To see PictureReading in action, check out the trailer for Early Birdy Gets the Worm:

For more information please visit for learning resources that include:
  • Lesson plans
  • Story summaries
  • Vocabulary words
  • Background knowledge questions
  • Reading prompts
Early Birdy Gets the Worm (Hardcover, $15.99, On-Sale May 6, 2014) is available for review as a PDF, galley, or finished hardcover edition.

Monday, September 8, 2014

Cover Reveal: THE SWEETNESS: A Novel by Sande Boritz Berger

As Berger's novel moves back and forth from Vilna to Brooklyn, the focus is on Rosha and Mira as well as on Charlie's sister Jeanette. All three attempt to make sense of a life that often makes no sense at all. VERDICT: In this engaging debut, a semifinalist for Amazon's annual Breakthrough Novel Award, readers gain three different views of the effects of World War II on ordinary people.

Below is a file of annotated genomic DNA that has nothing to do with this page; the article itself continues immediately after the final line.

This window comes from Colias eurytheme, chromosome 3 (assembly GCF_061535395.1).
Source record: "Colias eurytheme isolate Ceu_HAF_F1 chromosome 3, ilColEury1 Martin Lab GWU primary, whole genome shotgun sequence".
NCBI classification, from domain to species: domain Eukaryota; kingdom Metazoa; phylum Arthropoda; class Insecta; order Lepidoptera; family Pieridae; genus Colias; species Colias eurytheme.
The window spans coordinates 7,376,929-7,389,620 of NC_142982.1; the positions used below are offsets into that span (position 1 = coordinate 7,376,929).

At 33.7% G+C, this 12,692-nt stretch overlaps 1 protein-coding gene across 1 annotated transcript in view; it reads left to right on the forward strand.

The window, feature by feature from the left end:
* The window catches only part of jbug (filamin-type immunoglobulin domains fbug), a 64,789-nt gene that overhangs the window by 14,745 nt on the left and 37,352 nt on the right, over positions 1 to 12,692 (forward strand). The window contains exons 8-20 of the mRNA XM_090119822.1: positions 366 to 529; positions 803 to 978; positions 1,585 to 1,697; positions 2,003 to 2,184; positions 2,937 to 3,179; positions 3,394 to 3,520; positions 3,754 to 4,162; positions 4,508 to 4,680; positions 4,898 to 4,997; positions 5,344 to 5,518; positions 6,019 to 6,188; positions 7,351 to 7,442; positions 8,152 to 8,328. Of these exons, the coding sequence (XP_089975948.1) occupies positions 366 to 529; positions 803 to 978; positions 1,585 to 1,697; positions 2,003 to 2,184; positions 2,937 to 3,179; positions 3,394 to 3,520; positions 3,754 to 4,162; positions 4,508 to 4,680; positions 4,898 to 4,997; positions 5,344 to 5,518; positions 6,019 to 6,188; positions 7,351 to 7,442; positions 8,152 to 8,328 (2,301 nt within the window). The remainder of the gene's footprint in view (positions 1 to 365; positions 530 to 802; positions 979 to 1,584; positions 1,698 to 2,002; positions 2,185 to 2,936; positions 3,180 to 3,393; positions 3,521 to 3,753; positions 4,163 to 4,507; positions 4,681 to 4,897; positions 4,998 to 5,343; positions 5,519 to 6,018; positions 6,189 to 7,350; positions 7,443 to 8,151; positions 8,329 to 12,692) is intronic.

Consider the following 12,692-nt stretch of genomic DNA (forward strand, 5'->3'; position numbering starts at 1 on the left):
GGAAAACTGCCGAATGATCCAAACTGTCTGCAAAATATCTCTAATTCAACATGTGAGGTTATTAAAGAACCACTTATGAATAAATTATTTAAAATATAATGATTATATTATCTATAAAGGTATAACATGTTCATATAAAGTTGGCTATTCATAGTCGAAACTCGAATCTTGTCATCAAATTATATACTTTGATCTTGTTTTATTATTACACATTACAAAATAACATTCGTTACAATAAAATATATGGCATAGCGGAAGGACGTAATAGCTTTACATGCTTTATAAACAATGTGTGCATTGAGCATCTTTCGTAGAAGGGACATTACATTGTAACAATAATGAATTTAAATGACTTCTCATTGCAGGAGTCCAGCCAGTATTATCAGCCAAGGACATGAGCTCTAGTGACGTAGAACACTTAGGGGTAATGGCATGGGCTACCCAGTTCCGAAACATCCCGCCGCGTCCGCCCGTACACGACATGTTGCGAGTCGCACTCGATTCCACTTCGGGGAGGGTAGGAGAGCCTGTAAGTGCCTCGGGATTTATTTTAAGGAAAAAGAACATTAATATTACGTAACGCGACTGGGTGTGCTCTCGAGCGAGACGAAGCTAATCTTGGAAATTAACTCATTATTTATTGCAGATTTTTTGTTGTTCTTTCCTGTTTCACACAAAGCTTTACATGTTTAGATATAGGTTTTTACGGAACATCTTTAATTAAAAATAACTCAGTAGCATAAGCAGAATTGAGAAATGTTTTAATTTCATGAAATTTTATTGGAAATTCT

Andrea Kempf, formerly with Johnson Cty. Community Coll. Lib., Overland Park, KS,
Library Journal
Despite the title, bitterness is the dark driving force in this stirring debut novel of Holocaust survivor guilt-guilt about being safe. Told with candor and tenderness, there are two parallel stories of Jewish girls-one a teen, one an eight year old- from the same family but worlds apart during WWII.
Hazel Rochman,
A Jewish girl in Eastern Europe and her teenage American cousin experience the Holocaust years in vastly different ways in this bittersweet novel.... A tender look at immigrants in America and Nazi victims in Europe succeeds in educating and engaging readers.
Kirkus Reviews
Further information:

Thursday, September 4, 2014

Are You Over-Scheduled and Do You Over-Schedule Your Teens?